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Is it preferable to not say Mincha early on a fast day?

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On a fast day during Shacharit (the morning prayer), individuals do not say עננו / Aneinu (a special fast-day prayer), in case they don't complete the fast, and instead say it during Mincha (the afternoon prayer).1

Personally, I tend to say Mincha rather early - opting for Mincha G'dolah (around one to two in the afternoon) over Mincha K'tanah, since during the later part of the afternoon I'm often not available. Although this applies less on fast days, I'm used to saying Mincha early.

On a fast day, however, since if you say Mincha early there's still the chance that you'll end up breaking your fast (and it's clear that this is... less than ideal after saying Aneinu), is it preferable to not say Mincha early and to wait until later? Or is saying Mincha G'dolah on a fast day fine?

  1. Quoting from the Rabbinical Council of America Artscroll Siddur, 1987 edition, page 104: "The individual, however, recites עננו only during Mincha, and then not as a separate blessing, but incorporated into the blessing of קבלת תפילה, Acceptance of Prayer. He does not recite עננו at Shacharis lest he become ill and not complete the fast."

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2 comments

Another factor to consider: In certain communities birkat kohanim is said at a late fast day mincha, but not an early one. JoelK 5 days ago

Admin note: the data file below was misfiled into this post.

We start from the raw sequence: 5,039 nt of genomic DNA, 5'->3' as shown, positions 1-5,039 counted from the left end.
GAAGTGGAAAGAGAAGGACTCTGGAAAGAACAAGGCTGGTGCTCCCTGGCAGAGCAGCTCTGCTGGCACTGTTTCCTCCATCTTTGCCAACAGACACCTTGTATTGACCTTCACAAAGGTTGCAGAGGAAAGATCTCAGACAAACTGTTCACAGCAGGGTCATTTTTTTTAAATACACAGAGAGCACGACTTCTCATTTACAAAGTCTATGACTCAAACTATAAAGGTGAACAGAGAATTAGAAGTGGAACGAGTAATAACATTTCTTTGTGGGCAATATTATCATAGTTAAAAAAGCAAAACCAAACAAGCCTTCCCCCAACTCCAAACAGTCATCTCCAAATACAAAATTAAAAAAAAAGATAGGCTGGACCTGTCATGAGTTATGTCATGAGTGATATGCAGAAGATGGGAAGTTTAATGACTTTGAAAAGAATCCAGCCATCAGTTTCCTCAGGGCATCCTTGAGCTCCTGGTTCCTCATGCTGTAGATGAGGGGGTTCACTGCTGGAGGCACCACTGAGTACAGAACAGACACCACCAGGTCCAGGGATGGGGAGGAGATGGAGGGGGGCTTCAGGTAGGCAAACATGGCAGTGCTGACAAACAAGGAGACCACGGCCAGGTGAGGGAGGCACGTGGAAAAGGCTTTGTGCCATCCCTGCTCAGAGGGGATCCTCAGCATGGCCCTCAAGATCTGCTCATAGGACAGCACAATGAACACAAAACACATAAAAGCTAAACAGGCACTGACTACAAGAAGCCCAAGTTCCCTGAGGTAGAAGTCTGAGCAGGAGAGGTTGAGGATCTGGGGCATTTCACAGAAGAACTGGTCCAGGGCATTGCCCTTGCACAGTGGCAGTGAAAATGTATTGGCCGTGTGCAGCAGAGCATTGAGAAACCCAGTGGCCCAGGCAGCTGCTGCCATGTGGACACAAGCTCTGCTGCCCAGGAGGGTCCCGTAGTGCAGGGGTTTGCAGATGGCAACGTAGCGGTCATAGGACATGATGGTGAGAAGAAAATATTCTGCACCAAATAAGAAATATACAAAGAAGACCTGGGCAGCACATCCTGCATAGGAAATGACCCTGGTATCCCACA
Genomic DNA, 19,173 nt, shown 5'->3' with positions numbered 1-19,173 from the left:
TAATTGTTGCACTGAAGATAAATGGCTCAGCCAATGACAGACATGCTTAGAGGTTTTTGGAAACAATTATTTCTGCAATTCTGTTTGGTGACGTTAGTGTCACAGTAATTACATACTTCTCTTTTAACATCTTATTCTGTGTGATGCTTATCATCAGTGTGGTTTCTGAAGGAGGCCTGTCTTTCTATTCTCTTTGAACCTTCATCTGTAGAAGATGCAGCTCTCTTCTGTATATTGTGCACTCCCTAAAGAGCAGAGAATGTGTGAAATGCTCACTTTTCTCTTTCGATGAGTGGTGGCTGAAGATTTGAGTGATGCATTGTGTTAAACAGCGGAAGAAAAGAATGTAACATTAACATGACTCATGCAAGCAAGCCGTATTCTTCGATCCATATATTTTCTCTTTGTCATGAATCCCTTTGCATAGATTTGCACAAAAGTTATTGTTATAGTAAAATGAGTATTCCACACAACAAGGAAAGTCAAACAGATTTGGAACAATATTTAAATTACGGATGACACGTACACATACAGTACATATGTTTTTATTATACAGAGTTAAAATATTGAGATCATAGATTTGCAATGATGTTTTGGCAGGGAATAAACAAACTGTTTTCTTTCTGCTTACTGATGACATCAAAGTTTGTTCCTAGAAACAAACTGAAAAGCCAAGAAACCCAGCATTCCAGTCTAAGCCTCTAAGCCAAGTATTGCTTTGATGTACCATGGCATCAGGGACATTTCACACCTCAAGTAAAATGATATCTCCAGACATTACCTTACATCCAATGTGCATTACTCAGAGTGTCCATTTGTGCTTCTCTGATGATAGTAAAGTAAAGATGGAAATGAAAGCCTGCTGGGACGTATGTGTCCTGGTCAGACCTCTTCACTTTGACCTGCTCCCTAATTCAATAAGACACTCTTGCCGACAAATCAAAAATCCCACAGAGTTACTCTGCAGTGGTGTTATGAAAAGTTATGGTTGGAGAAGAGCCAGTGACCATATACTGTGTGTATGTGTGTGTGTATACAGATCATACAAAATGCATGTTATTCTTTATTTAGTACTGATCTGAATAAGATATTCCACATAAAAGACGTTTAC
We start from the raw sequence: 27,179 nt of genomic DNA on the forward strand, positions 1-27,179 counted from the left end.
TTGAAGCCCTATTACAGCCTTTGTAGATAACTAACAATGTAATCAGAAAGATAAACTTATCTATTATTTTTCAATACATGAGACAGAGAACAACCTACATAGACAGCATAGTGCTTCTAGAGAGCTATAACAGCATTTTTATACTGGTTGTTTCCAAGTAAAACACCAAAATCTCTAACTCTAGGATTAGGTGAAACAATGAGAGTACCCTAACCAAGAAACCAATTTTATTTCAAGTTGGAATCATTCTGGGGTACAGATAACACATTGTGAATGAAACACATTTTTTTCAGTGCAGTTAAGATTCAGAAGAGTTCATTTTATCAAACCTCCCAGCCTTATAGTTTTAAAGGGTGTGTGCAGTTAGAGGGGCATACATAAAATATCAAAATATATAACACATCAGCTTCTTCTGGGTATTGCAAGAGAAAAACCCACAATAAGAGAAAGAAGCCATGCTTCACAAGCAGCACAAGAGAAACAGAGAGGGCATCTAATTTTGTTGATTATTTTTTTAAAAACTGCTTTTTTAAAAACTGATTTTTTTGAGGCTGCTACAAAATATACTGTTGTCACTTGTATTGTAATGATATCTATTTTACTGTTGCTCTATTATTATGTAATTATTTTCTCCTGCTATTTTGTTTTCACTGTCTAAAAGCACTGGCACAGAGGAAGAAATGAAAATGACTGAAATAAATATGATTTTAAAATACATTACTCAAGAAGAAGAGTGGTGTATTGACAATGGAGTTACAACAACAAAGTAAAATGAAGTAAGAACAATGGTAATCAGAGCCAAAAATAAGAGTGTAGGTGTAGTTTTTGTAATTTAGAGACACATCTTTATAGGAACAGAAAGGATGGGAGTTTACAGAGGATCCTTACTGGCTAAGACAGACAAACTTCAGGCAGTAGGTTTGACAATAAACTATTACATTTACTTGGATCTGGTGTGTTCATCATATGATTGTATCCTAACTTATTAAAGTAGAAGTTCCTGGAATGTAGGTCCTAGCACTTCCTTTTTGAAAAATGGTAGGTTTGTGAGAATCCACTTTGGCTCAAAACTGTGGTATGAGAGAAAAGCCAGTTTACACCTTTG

Note some communities add anenu even at shacharit (and some even at maariv) especially on fixed communal fasts. AA​ 5 days ago

1 answer

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Regarding your concern about Anenu for the Ashkenazi practice of omitting it in the morning lest you come to eat, the Magen Avraham (Orach Chaim 565:3) felt that was not a problem even at an early mincha because Rama ruled (Orach Chaim 562:1) that Anenu can be said (in certain circumstances) on a partial fast day. Here you have at least fasted most of the day so saying Anenu can't be construed as lying.

However, there is long precedent for specifically praying mincha at the end of the day on fast days (see Taanit 26b and Megillah 30b). It seems it was seen as doubling as a quasi-neilah prayer at the end of the day.

(Practically there may be other considerations at play, like ability to concentrate late into a fast day and, on the Ninth of Av, doing certain activities before donning your phylacteries.)

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